This herb is often used to support those with heart related illnesses, complications from unbalanced blood sugar, and other illnesses. Along with teas and tinctures, yù zhú is added nutritious soups and other food to support health. 

Yin Nourishing Herbs

Yù zhú is an excellent herb to support those with Yin deficiency along with healthy sleep habits. Yin deficiency happens when the body becomes too hot and there is a lack of bodily fluids. It manifests in many ways in the body, causing dry mouth, inflammation, and exhaustion.

Yù zhú acts as a yin nourishing herb, helping to lubricate the body and build blood health.  component of blood – the active component of the liquid. It releases heat and soothes inflammation in the body.

Top Yù Zhú TCM Benefits

Nourishes Yin

Moisturizes and Lubricates

 Balances Heat

 Promotes Production of Body Fluids

Soothes Cough and Scratchy Throat

Immune Support

Fragrant Solomon’s Seal Research

Western research of fragrant Solomon’s seal is limited but understanding of its benefits continues to grow in the scientific community. One study looked at the herbs benefits for metabolic syndrome, which is a group of health symptoms related to obesity. The herb is widely used in Asian countries to balance blood sugar and blood fat imbalances. It’s been a dependable ingredient in Asian health clinics for over 2000 years but there is very little in the way of modern research on the herb.

Polysaccharides in Fragrant Soloman Seal

The top source of Solomon’s seal health benefits appear to come from the high polysaccharide content of the herb. The herb has high levels of polysaccharides including flavonoids, polyphenols, and amino acids. Polysaccharides are long chain sugars (or carbohydrates) that provide energy, healthy immune support, and immune supporting properties. Polysaccharides are major components of human nutrition because they supply many bioactive benefits and healthy energy.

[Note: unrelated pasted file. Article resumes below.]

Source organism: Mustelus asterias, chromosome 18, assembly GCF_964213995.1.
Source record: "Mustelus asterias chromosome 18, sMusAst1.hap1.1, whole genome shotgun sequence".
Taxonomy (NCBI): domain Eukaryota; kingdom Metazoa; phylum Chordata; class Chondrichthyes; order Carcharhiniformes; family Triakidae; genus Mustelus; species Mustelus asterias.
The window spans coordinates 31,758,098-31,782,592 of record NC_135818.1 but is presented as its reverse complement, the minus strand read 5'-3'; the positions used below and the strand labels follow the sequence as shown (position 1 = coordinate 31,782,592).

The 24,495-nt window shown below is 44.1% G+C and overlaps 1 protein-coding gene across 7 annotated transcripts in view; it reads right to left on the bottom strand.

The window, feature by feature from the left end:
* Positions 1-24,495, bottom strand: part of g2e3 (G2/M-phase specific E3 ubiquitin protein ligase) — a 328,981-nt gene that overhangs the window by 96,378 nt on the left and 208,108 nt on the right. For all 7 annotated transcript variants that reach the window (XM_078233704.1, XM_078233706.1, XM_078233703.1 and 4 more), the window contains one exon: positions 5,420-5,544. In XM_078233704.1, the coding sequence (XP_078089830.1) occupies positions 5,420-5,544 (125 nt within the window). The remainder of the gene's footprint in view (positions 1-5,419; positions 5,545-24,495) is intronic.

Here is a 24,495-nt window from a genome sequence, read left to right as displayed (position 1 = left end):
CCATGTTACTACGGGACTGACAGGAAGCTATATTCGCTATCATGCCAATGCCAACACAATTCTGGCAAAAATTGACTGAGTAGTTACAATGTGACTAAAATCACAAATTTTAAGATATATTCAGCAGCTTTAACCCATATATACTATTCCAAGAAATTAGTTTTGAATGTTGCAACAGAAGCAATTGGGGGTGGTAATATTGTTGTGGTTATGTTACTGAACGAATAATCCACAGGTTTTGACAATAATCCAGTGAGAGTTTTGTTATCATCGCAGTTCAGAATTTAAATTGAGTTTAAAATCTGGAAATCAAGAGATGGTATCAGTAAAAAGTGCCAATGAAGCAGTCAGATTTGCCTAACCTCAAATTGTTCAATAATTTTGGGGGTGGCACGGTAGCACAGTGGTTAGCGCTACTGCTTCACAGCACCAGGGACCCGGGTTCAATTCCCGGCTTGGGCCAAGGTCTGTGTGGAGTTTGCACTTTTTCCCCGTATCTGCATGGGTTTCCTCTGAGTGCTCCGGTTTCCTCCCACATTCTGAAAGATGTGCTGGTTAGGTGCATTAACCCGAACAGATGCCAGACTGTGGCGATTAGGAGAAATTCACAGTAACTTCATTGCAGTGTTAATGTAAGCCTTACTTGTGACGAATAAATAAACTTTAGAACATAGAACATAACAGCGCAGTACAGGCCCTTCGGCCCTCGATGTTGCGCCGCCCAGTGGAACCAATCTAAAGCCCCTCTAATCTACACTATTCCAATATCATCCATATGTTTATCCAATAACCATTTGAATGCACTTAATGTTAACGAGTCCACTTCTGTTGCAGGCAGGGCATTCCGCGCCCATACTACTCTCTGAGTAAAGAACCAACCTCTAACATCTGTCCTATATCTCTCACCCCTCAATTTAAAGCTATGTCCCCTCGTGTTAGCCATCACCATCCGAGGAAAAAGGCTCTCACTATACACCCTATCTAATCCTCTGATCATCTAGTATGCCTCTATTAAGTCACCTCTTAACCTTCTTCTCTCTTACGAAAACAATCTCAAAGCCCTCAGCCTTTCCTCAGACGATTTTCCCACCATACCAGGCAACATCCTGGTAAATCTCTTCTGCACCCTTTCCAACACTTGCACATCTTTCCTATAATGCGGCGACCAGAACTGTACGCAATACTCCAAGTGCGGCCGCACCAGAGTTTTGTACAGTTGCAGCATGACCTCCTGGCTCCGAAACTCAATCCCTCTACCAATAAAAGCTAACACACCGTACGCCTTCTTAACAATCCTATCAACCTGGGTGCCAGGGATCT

Polysaccharide Content of Fragrant Soloman’s Seal

Total polysaccharide 81.61%
Total flavonoid 0.26%
Total polyphenol 0.61%
Total amino acid 2.56%
The other components 14.94%

Lowered Blood Glucose in Animal Model

The study wanted to see how an extract of fragrant soloman’s seal could affect the health of rats on high fat diets with metabolic disorders like diabetes and high blood fat. While the extract showed no weight loss benefits for the animal subjects, it seemed to stop further weight gain. Glucose tolerance improved, and insulin resistance was improved in the animal models. While more research is needed for human application, the findings of the research indicate that fragrant Solomon’s seal could be a safe choice for preventing metabolic disorders.

References

Lee, Shiou Yih & Chen, Zhihui & Chen, Zhiming & Jingrui, Chen & Zhang, Xinjian & Pan, Jiawen & Fan, Qiang & Liao, Wenbo. (2021). Plastid genome sequencing, identification of nuclear SNP markers, and quality assessment of medicinal rhizomatous herb Polygonatum odoratum (Asparagaceae) cultivars. Ecology and Evolution. 10.1002/ece3.7599

Gu, M., Zhang, Y., Fan, S., Ding, X., Ji, G., & Huang, C. (2013). Extracts of Rhizoma polygonati odorati prevent high-fat diet-induced metabolic disorders in C57BL/6 mice. PloS one, 8(11), e81724. https://doi.org/10.1371/journal.pone.0081724